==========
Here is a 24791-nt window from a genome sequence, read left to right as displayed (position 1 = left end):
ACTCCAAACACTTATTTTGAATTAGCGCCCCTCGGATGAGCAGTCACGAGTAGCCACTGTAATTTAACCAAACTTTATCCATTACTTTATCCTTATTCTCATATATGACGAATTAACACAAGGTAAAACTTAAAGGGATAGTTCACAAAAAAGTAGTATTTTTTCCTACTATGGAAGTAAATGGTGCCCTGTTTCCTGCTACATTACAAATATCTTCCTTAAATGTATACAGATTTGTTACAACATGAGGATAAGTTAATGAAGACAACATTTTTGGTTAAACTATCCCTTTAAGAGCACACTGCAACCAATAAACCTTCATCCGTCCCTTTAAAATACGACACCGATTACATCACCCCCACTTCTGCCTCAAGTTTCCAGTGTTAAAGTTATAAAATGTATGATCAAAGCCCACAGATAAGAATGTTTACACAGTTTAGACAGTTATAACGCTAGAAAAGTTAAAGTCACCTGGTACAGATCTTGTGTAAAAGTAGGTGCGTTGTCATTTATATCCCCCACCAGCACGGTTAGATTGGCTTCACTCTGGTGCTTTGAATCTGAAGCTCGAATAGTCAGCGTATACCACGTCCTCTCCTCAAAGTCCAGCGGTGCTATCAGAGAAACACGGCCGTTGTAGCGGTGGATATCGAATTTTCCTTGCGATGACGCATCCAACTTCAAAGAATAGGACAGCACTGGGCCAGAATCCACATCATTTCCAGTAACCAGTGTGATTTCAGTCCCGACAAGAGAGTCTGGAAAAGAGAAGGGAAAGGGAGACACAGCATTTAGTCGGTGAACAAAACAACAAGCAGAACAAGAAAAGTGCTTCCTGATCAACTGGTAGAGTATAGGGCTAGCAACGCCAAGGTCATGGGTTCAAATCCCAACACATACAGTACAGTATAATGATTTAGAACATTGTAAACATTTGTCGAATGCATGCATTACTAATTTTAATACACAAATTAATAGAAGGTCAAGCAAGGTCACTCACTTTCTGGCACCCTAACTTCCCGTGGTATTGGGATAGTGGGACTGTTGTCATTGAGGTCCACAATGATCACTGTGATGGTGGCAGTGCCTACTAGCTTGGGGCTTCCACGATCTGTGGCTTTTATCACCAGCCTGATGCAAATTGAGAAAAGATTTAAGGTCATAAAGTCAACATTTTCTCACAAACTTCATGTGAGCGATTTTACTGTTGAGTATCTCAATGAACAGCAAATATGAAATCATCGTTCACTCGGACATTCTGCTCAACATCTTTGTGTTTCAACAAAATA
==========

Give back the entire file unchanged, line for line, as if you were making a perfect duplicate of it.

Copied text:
Here is a 24791-nt window from a genome sequence, read left to right as displayed (position 1 = left end):
ACTCCAAACACTTATTTTGAATTAGCGCCCCTCGGATGAGCAGTCACGAGTAGCCACTGTAATTTAACCAAACTTTATCCATTACTTTATCCTTATTCTCATATATGACGAATTAACACAAGGTAAAACTTAAAGGGATAGTTCACAAAAAAGTAGTATTTTTTCCTACTATGGAAGTAAATGGTGCCCTGTTTCCTGCTACATTACAAATATCTTCCTTAAATGTATACAGATTTGTTACAACATGAGGATAAGTTAATGAAGACAACATTTTTGGTTAAACTATCCCTTTAAGAGCACACTGCAACCAATAAACCTTCATCCGTCCCTTTAAAATACGACACCGATTACATCACCCCCACTTCTGCCTCAAGTTTCCAGTGTTAAAGTTATAAAATGTATGATCAAAGCCCACAGATAAGAATGTTTACACAGTTTAGACAGTTATAACGCTAGAAAAGTTAAAGTCACCTGGTACAGATCTTGTGTAAAAGTAGGTGCGTTGTCATTTATATCCCCCACCAGCACGGTTAGATTGGCTTCACTCTGGTGCTTTGAATCTGAAGCTCGAATAGTCAGCGTATACCACGTCCTCTCCTCAAAGTCCAGCGGTGCTATCAGAGAAACACGGCCGTTGTAGCGGTGGATATCGAATTTTCCTTGCGATGACGCATCCAACTTCAAAGAATAGGACAGCACTGGGCCAGAATCCACATCATTTCCAGTAACCAGTGTGATTTCAGTCCCGACAAGAGAGTCTGGAAAAGAGAAGGGAAAGGGAGACACAGCATTTAGTCGGTGAACAAAACAACAAGCAGAACAAGAAAAGTGCTTCCTGATCAACTGGTAGAGTATAGGGCTAGCAACGCCAAGGTCATGGGTTCAAATCCCAACACATACAGTACAGTATAATGATTTAGAACATTGTAAACATTTGTCGAATGCATGCATTACTAATTTTAATACACAAATTAATAGAAGGTCAAGCAAGGTCACTCACTTTCTGGCACCCTAACTTCCCGTGGTATTGGGATAGTGGGACTGTTGTCATTGAGGTCCACAATGATCACTGTGATGGTGGCAGTGCCTACTAGCTTGGGGCTTCCACGATCTGTGGCTTTTATCACCAGCCTGATGCAAATTGAGAAAAGATTTAAGGTCATAAAGTCAACATTTTCTCACAAACTTCATGTGAGCGATTTTACTGTTGAGTATCTCAATGAACAGCAAATATGAAATCATCGTTCACTCGGACATTCTGCTCAACATCTTTGTGTTTCAACAAAATA